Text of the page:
Abstract The essay is about experiment in art. It distinguishes the scientific-research experiment from artistic experiment (artistic experimentation). Experiment in art is seen as the practice of methods and techniques with no possibility of their full control. An artistic experiment is also shown to be related to the concept of experientia. The concept of experiment is treated in the context of selfunderstanding in the humanities in opposition to the methods of the natural sciences. In conclusion, the author attempts to integrate art theory and art practice, especially with regard to the context of “tacit, performative knowledge”.
Keywords experiment – artistic experiment – modern art – tacit knowledge – knowledge systems
Author Czech Republic, The Faculty of Art and Architecture of Technical University Liberec, email@example.com
Markéta Žáčková, “‘Although There Was a Plan…’: The Research Institute for Building and Architecture and the Experimental Housing Construction in the Late Fifties and Early Sixties”
Abstract This contribution discusses experimental tendencies in building and architecture in the late 1950s and early 1960s. It focuses particularly on the mass housing that was meant to have been based on work of the Research Institute for Building and Architecture (VÚVA). At that time, the Institute was commissioned to provide the theoretical basis for the experimental construction which should have later been transferred into standardization and introduced into production. In VÚVA work, the term “experiment” was interpreted very pragmatically in its elementary meaning – namely, the verification of the building and technological processes. The results of their research were meant to determine later work in the form of experimental projects and construction. The questionable outcomes of its practice, however, provide evidence of an essential discrepancy between the research and reality of architecture and urban planning.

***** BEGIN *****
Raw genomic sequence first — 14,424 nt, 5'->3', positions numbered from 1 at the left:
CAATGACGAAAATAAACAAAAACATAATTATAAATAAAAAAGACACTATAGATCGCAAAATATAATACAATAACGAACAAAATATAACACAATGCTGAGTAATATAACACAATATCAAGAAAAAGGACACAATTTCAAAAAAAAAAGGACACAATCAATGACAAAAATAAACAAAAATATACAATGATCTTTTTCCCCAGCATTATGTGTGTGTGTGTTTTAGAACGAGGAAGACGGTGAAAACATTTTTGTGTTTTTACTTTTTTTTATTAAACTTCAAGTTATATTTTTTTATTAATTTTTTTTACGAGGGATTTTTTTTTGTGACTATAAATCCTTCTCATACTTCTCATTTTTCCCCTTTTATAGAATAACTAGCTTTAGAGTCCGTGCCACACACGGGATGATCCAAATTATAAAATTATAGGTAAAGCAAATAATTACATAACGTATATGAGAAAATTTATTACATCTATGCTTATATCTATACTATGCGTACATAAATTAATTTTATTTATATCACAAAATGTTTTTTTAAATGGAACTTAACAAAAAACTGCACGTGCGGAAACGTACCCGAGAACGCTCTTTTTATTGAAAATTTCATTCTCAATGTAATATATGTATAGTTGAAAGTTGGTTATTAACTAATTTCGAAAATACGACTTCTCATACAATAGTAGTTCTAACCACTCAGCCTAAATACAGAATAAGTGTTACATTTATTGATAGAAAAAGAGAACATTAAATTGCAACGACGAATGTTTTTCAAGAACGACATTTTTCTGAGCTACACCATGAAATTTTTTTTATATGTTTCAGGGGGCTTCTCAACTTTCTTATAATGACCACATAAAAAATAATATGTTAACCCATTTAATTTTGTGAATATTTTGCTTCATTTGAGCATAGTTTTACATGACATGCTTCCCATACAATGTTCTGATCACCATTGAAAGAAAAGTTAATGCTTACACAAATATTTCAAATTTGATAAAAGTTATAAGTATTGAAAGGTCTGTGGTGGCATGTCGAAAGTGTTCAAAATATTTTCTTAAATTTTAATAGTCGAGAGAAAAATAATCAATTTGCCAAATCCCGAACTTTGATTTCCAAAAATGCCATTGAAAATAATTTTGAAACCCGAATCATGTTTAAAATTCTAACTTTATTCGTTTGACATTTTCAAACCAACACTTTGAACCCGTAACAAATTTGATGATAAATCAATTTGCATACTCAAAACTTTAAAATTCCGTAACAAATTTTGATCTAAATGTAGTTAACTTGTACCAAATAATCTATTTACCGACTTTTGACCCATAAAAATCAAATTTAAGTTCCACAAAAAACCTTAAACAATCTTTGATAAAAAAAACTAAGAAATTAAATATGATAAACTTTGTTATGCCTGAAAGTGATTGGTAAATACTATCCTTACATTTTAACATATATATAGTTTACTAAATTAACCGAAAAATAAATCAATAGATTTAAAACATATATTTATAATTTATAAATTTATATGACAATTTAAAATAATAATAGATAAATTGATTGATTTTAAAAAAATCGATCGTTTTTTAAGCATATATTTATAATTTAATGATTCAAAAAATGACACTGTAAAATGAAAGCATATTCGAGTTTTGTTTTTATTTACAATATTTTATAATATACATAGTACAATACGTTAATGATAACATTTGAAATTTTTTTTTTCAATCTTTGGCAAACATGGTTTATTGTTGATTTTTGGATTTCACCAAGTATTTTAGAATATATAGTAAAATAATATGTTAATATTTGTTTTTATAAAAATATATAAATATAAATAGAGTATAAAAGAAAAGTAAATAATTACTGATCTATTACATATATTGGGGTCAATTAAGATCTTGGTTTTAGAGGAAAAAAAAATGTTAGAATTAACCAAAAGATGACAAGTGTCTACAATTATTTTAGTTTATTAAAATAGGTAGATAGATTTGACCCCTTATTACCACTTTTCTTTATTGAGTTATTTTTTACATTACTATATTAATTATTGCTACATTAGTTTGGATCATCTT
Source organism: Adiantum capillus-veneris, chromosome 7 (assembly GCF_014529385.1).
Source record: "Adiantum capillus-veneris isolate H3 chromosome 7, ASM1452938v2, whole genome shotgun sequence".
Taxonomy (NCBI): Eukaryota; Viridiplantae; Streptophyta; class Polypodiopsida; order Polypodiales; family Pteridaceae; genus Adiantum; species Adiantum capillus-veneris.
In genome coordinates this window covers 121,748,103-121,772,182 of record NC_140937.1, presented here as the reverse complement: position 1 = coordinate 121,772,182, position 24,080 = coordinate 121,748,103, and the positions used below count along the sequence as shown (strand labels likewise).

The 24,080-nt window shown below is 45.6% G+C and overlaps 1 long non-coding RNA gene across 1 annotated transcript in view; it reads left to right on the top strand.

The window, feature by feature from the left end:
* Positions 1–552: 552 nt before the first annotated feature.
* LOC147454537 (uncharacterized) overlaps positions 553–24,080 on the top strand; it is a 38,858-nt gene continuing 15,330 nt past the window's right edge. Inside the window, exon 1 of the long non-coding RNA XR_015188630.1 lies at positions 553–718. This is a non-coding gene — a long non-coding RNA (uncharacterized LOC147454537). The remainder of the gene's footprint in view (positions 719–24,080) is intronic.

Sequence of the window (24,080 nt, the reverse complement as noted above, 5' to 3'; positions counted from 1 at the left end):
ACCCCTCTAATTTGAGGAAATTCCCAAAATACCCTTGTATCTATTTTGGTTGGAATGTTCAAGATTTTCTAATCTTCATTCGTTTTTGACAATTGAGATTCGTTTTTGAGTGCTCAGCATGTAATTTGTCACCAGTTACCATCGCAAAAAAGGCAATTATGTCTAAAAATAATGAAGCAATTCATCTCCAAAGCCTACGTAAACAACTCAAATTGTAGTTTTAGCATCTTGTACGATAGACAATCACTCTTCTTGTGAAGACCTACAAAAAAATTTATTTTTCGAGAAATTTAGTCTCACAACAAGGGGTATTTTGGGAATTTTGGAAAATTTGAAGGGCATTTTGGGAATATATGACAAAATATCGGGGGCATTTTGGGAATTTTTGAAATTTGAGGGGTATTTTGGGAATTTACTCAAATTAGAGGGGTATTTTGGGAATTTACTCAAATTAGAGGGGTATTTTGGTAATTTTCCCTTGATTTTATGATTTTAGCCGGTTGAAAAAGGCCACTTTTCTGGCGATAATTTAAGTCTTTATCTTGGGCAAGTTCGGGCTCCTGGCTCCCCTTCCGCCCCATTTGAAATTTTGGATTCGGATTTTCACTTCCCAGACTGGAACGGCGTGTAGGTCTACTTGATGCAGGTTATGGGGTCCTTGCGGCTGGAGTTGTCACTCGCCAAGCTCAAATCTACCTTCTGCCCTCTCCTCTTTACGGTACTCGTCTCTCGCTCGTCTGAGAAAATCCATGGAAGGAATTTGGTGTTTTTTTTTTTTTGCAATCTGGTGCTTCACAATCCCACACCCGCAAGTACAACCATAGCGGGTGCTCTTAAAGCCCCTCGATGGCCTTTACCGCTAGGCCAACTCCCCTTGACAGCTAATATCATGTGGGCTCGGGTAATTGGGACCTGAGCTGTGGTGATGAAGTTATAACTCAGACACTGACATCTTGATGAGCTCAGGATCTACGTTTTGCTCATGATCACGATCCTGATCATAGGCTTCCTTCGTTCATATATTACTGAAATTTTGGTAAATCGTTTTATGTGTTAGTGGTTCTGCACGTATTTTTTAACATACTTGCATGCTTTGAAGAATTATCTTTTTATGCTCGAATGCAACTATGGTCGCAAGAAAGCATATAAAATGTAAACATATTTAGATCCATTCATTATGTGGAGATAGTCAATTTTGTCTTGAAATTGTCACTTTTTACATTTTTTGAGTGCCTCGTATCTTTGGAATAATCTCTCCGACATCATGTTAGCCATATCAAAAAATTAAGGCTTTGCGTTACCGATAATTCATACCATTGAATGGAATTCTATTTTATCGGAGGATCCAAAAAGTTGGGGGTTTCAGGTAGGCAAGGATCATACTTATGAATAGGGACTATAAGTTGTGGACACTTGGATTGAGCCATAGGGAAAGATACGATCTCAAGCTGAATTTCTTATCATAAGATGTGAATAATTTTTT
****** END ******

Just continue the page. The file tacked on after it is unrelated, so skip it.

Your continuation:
Keywords Research Institute for Building and Architecture – VÚVA – Stavoprojekt – socialism – Czechoslovakia – Brno – architecture – urban planning – spatial planning – built environment – investment housing – complex housing development – theory of architecture and urban planning – experiment
Author Czech Republic, The Faculty of Fine Art the Brno University of Technology, firstname.lastname@example.org
Václav Magid, “Echoes of the Wrong Laughter: Post-Internet Art and the Culture Industry” Abstract The essay focuses on a new art movement called “Post-Internet” and its approach to the Culture Industry. In the first parts of the article the author introduces the reader to the main facts about the so-called “Post-Internet Condition”, in which the Internet becomes a banal aspect of our everyday lives, and about “Post-Internet Art” as a response to this overall change in the cultural climate. In the following sections the author examines the ambitions of Post-Internet Art with regard to the Culture Industry, comparing and contrasting the conceptual apparatus of Critical Theory with a current political tendency known as Accelerationism. The analysis of Post-Internet Art as represented by the DIS collective leads the author to conclude that this recent movement reinforces the ubiquitous power of the Culture Industry while harmlessly parodying its forms and strategies. The effect is the “wrong laughter”, which “echoes the inescapability of power”.